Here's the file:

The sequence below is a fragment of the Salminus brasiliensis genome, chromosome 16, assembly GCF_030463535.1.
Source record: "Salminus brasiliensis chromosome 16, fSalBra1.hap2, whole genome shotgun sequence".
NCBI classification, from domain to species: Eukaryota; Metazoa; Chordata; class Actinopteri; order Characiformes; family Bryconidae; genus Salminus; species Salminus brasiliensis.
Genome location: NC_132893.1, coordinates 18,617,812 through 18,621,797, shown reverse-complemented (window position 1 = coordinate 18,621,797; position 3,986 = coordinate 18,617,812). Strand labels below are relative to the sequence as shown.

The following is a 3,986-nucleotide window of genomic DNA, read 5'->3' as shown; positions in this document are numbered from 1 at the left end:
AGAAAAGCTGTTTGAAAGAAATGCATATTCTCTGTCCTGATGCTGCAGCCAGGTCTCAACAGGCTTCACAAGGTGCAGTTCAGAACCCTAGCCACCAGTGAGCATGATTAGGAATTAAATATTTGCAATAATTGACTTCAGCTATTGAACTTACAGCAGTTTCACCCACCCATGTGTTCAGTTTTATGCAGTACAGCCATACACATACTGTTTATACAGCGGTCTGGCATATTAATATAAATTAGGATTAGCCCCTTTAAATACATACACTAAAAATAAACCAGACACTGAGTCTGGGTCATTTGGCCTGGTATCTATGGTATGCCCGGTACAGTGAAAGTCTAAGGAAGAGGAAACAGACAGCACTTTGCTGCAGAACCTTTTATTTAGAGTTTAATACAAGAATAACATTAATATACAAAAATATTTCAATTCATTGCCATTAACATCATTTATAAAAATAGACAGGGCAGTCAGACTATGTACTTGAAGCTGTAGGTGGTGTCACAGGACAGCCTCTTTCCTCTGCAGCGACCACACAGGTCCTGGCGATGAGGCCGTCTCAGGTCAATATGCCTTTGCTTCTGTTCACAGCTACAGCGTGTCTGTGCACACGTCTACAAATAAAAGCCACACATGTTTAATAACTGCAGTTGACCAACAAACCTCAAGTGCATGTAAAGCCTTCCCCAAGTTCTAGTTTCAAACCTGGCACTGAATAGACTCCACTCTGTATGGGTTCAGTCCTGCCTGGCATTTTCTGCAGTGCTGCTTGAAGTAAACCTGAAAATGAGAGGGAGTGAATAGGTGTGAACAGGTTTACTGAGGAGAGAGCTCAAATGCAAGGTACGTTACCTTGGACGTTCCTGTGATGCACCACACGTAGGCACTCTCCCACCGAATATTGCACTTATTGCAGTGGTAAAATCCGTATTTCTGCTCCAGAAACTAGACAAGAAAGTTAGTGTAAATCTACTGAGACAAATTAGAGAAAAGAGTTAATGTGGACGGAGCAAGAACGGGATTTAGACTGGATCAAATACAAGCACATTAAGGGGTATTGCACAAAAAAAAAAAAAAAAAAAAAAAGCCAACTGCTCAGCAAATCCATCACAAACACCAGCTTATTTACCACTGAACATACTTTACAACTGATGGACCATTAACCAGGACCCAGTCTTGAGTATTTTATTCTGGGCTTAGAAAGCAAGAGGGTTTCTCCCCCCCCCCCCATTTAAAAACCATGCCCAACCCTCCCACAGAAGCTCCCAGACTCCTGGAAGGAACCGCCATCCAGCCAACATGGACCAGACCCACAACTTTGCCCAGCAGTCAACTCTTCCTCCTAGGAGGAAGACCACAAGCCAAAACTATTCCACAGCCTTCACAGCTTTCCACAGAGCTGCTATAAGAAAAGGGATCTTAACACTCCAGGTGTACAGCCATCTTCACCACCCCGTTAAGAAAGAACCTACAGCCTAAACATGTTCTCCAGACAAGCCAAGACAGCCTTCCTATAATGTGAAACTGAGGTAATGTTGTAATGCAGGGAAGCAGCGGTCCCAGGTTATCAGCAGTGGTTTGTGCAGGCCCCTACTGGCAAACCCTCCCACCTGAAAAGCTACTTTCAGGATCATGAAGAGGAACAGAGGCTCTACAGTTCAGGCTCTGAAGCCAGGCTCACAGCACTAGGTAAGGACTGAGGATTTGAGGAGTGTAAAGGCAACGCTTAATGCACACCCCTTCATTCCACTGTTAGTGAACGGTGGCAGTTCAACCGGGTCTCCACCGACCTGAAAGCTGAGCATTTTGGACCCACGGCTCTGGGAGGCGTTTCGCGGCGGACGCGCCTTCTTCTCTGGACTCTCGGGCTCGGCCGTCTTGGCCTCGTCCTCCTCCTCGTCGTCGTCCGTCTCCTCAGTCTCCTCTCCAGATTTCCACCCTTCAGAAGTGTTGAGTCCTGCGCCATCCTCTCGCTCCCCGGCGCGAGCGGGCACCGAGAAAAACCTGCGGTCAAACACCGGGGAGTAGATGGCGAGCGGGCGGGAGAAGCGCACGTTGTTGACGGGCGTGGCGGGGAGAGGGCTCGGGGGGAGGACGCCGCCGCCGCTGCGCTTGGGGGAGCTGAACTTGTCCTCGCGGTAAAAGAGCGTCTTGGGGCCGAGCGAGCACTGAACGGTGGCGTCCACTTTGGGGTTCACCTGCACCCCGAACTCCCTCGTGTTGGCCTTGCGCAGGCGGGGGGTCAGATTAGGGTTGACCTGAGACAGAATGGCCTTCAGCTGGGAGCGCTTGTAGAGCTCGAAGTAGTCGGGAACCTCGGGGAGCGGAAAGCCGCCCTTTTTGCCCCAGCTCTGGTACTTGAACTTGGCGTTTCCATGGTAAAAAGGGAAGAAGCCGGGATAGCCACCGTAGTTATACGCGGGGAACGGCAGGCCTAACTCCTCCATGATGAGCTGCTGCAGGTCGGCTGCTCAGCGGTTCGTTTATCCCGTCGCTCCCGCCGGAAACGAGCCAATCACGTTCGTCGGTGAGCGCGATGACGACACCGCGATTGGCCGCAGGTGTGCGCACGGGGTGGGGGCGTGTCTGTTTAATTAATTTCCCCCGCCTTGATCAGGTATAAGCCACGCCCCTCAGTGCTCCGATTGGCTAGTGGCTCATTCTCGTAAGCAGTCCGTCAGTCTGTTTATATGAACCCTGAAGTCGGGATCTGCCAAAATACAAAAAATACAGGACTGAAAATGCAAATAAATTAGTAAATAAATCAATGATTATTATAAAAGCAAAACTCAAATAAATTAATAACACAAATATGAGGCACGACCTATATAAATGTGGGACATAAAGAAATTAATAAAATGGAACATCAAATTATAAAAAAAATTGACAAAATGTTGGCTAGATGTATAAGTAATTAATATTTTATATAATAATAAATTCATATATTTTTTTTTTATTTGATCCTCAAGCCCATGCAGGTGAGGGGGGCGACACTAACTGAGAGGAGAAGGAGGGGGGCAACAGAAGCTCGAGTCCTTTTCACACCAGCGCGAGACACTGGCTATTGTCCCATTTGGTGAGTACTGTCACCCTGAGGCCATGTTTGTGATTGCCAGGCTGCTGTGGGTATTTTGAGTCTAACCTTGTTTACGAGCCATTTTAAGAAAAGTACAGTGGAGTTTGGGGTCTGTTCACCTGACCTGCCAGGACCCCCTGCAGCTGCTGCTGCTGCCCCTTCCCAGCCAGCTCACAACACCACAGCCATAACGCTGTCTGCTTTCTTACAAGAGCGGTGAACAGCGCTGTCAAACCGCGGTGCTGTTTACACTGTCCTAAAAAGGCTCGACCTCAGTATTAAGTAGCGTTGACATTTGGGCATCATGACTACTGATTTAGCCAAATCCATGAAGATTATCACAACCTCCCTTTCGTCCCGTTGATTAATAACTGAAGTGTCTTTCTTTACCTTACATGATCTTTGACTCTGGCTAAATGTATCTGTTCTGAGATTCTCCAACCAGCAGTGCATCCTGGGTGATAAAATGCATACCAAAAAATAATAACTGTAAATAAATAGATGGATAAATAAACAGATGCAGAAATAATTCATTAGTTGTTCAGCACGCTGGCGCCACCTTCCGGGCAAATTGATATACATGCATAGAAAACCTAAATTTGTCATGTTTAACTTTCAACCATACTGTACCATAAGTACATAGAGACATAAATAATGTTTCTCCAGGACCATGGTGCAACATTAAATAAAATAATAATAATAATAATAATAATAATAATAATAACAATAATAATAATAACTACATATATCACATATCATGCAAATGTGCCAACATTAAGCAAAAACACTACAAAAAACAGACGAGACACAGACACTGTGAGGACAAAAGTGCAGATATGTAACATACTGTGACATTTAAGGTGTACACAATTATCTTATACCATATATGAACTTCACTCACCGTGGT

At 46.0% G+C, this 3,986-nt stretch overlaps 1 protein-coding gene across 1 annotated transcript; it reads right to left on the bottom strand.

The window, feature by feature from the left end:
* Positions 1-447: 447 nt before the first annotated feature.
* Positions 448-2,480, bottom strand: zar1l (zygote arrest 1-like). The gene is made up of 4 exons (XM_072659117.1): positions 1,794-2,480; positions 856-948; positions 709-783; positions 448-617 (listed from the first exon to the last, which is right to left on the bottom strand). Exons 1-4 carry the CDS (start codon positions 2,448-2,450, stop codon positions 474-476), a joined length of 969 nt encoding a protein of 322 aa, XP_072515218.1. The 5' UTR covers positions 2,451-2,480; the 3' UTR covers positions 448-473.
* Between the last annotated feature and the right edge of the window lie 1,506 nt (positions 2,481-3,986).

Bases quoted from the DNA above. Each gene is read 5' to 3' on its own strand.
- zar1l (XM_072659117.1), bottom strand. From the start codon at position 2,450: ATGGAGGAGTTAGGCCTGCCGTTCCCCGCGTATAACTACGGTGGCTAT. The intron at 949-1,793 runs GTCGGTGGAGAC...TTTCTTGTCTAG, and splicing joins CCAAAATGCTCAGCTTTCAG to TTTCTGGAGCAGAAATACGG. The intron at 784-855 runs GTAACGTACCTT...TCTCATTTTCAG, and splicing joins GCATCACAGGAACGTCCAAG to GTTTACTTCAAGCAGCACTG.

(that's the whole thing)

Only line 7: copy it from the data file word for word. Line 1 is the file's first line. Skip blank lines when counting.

At 46.0% G+C, this 3,986-nt stretch overlaps 1 protein-coding gene across 1 annotated transcript; it reads right to left on the bottom strand.